By Barbara Quinn, MS, RD, CDE
It’s the new year. Time to turn the page and start fresh. Never mind that half the people who make new year’s resolutions abandon them within six months. Make this the year you reach your goals by looking at RESOLUTIONS in a new way:
Reflect on the changes you will need to make to reach the goals you have for this NEW YEAR. It is true that “if nothing changes, nothing changes.” So, as you turn the page on this calendar year, set your mind on one or two lifestyle habits that you may want to approach differently for the next 365 days.
Expect progress, not perfection. Go ahead. Try that low-fat milk. Take an apple to work for an afternoon snack instead of grabbing a candy bar. Order a salad instead of cream soup at a restaurant. Each step along the way will get you closer to your preferred destination.
Specify what you will do. Educators say we are more likely to accomplish goals that are SMART—specific, measurable, appropriate, realistic, and timely. For example, instead of vowing to “get more exercise,” a SMART goal is to “walk for 20 minutes on Monday, Wednesday, and Saturday this week.” This approach makes it easier to track your progress as well.
Organize your calendar. We schedule appointments and lunch dates; why not set aside time to accomplish the goals that are important to us? Taking some “me” time is not only smart, it’s essential for long-term health and well-being. Like the old adage says, “If you don’t take time to be well, you will have to take time to be sick.”
Let go of “all or nothing” thinking. I only set myself up for failure if I vow to “never eat sugar” or “always exercise an hour a day.” Set goals to be achievable, not impossible.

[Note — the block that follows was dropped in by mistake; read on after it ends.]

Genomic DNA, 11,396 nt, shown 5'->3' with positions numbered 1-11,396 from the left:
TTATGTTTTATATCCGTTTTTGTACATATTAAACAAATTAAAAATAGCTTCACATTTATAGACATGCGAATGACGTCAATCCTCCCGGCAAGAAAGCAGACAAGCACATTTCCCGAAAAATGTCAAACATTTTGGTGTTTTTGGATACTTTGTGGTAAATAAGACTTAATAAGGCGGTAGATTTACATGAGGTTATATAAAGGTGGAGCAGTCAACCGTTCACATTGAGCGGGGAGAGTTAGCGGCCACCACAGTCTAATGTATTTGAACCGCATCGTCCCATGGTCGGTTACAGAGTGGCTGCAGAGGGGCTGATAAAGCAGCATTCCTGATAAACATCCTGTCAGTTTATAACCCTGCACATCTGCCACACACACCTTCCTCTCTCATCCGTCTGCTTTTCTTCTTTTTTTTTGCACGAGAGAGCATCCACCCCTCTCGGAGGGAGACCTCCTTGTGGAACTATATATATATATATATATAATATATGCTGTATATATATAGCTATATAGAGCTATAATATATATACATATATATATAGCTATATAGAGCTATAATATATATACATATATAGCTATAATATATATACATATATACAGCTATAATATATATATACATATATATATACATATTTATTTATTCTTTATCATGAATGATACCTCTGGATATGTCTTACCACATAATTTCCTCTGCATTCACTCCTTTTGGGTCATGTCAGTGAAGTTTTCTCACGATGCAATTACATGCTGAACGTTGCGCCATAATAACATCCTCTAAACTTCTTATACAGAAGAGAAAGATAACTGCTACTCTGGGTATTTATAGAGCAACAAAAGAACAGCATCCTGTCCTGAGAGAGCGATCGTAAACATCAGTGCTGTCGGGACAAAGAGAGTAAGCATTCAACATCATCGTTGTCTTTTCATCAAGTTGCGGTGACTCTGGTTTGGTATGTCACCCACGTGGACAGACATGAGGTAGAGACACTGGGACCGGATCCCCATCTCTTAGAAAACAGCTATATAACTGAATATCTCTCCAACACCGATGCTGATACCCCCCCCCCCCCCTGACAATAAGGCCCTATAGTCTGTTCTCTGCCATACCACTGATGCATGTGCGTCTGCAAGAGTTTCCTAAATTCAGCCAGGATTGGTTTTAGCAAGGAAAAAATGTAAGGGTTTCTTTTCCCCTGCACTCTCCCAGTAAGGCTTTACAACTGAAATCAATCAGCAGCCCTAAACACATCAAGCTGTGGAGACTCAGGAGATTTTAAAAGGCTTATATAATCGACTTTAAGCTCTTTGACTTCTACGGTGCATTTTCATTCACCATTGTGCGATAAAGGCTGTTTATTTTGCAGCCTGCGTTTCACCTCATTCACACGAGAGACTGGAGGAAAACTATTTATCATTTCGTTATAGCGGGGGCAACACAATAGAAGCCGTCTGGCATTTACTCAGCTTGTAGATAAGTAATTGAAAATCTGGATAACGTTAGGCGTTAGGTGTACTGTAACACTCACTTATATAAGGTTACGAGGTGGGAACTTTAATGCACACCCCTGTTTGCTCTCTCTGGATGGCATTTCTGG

Understand how your diet, exercise, and medications work together to improve your health and well-being. When it comes to understanding complex medical issues that affect our day-to-day functioning, it’s true that we “don’t know what we don’t know.” For example, if it’s been awhile since you had an update in how to manage your diabetes, this would be a good year to schedule an appointment with your doctor and/or diabetes educator.
Take time. Life happens. Not every day of every week will go as perfectly as you plan. Changing habits takes time and patience. Aristotle said: “We are what we repeatedly do. Excellence, therefore, is not an act, but a habit.”
Invest in a pedometer. It is one of the simplest—and cheapest—ways to track your physical activity goals. Think you need to accomplish 10,000 steps a day, as many health experts suggest? Use a step counter to see where you are on a typical day. Then you can set weekly goals and track your progress over time.
Offer yourself rewards along the way. Behavior that is rewarded is more likely to continue, say experts. Improvement in A1c values (a measure of our average blood sugar levels), weight, cholesterol lab values, or energy levels are all reason to celebrate the progress we are making.
“Never, never, never give up,” said British statesman Winston Churchill. Each day is a new opportunity to practice what and how we want to be. With practice, we can learn to respond in new and better ways to the challenges of life.
Barbara Quinn, MS, RD, CDE is a registered dietitian and certified diabetes educator in Carmel Valley, California. Ms. Quinn writes a weekly column ON NUTRITION for the Monterey County Herald. She is the author of The Diabetes DTOUR Diet, Rodale, 2009.